Indiana University, USA
This article examines the trials and tribulations of a recent state-led program of afro-indigenous multiculturalism in Peru within a much broader intellectual history of the nation, its regions, and the ideologies that govern them. In contrast to broadly comparative accounts of afro-descendant and indigenous politics at the regional Latin American level that emphasize the contrast of “race” vs. “culture,” I argue for closer attention to the ways in which afro-indigenous multiculturalisms are Peruvianized in the process of global-cum-regional expansion. The Peruvian case is particularly interesting because of the way the state separates out its multicultural subjects by region (recognizing specifically Andeans, Amazonians, and Afro-Peruvians who are implicitly “coastal”). I also analyze how the nation’s long-standing fascination with the figure of the “returning Inca” affords Andeans a peculiarly “elite” indigenous status within the multicultural imagination. The recurring historical influence of what I term the effects of the “Inca slot” suggest possibilities for a possible point of comparison for all those defined as not-Andean / not-Inca in the process, particularly Afro-Peruvians and indigenous Amazonians in this context.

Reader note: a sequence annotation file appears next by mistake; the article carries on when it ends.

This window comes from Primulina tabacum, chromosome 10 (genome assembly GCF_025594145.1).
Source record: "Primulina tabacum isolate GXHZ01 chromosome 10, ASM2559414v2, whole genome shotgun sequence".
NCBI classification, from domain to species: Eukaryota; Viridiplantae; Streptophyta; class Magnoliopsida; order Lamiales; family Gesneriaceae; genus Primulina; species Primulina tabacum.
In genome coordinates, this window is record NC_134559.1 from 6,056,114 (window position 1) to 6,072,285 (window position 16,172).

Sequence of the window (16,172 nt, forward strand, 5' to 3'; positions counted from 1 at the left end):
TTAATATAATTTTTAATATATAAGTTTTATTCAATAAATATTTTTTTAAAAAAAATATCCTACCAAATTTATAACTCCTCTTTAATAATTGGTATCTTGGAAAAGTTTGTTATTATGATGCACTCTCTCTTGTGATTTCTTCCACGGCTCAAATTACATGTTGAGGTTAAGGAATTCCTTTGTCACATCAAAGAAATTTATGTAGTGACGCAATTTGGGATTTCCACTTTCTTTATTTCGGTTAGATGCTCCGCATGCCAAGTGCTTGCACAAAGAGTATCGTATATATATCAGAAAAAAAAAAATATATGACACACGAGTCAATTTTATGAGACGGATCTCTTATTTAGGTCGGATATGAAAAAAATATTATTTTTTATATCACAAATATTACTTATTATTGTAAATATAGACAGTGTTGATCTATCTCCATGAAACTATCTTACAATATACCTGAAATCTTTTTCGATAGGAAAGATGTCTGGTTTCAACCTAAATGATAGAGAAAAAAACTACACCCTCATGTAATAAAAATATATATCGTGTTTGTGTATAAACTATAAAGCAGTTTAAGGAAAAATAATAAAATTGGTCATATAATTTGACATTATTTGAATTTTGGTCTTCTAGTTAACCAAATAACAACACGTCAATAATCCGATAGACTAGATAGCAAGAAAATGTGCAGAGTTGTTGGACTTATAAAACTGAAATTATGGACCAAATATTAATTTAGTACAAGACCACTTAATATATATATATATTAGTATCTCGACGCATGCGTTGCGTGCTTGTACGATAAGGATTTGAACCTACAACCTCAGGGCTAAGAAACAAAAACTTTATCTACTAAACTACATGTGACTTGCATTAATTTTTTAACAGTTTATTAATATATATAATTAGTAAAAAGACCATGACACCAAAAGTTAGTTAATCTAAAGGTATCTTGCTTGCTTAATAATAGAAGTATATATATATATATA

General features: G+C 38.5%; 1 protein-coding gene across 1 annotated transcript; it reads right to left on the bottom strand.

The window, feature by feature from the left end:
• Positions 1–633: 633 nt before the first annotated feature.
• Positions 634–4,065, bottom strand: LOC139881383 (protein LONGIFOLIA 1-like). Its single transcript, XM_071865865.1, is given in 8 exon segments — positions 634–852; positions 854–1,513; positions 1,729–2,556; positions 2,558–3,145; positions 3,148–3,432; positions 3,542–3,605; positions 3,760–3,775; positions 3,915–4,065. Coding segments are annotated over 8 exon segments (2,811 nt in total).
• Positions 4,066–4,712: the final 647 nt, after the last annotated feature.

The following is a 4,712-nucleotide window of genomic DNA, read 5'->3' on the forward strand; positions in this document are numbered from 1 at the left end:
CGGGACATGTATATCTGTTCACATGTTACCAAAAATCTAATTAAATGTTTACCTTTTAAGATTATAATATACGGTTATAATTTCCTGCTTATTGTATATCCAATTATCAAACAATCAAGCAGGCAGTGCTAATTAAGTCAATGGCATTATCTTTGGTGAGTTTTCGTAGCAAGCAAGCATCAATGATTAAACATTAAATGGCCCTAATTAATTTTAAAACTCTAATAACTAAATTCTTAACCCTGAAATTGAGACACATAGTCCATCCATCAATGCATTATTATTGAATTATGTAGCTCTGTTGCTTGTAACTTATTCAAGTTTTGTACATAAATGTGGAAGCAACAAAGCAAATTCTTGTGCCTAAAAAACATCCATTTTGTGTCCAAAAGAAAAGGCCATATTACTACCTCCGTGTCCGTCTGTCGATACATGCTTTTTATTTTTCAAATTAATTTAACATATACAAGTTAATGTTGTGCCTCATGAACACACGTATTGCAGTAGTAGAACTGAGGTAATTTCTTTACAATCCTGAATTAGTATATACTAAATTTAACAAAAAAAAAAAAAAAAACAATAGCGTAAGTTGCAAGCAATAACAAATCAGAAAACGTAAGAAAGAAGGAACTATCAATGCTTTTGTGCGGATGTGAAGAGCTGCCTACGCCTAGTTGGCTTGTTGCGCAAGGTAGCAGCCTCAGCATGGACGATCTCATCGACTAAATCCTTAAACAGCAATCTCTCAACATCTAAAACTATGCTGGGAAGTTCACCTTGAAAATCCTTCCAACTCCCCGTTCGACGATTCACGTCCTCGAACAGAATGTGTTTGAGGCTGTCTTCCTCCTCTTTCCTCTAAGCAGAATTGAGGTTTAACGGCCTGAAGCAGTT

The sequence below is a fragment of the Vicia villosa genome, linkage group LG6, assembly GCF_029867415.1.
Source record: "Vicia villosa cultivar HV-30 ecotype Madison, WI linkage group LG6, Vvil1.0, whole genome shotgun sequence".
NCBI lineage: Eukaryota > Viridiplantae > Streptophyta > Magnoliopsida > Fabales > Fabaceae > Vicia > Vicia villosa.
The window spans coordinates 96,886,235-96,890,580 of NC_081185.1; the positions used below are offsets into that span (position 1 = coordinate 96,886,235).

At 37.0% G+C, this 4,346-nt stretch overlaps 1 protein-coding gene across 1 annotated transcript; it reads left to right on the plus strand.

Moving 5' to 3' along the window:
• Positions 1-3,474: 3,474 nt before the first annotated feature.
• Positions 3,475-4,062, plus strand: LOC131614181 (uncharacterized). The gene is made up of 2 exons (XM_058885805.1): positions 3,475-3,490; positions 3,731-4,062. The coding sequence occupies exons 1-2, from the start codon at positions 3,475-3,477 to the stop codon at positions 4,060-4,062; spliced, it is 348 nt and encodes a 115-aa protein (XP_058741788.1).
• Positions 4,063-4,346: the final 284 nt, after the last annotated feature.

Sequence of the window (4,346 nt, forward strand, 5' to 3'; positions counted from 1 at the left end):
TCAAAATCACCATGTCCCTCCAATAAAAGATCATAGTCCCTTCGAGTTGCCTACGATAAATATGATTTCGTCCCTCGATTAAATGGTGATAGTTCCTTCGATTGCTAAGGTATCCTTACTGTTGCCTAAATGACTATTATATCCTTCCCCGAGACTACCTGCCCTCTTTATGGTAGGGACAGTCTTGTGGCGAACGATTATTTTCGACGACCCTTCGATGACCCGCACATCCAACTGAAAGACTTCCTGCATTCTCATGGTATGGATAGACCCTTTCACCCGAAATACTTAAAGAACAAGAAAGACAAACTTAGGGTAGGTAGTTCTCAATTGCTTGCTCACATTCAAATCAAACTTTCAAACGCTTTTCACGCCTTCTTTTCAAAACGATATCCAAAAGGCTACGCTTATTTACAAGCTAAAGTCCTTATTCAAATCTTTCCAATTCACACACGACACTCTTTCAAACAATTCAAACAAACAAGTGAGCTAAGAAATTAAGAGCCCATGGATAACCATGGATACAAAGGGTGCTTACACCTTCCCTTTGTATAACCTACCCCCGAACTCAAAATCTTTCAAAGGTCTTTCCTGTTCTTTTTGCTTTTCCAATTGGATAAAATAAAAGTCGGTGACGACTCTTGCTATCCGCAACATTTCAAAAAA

Keywords: multiculturalism, Afro-Peruvians, indigenous peoples, Peru, social movements.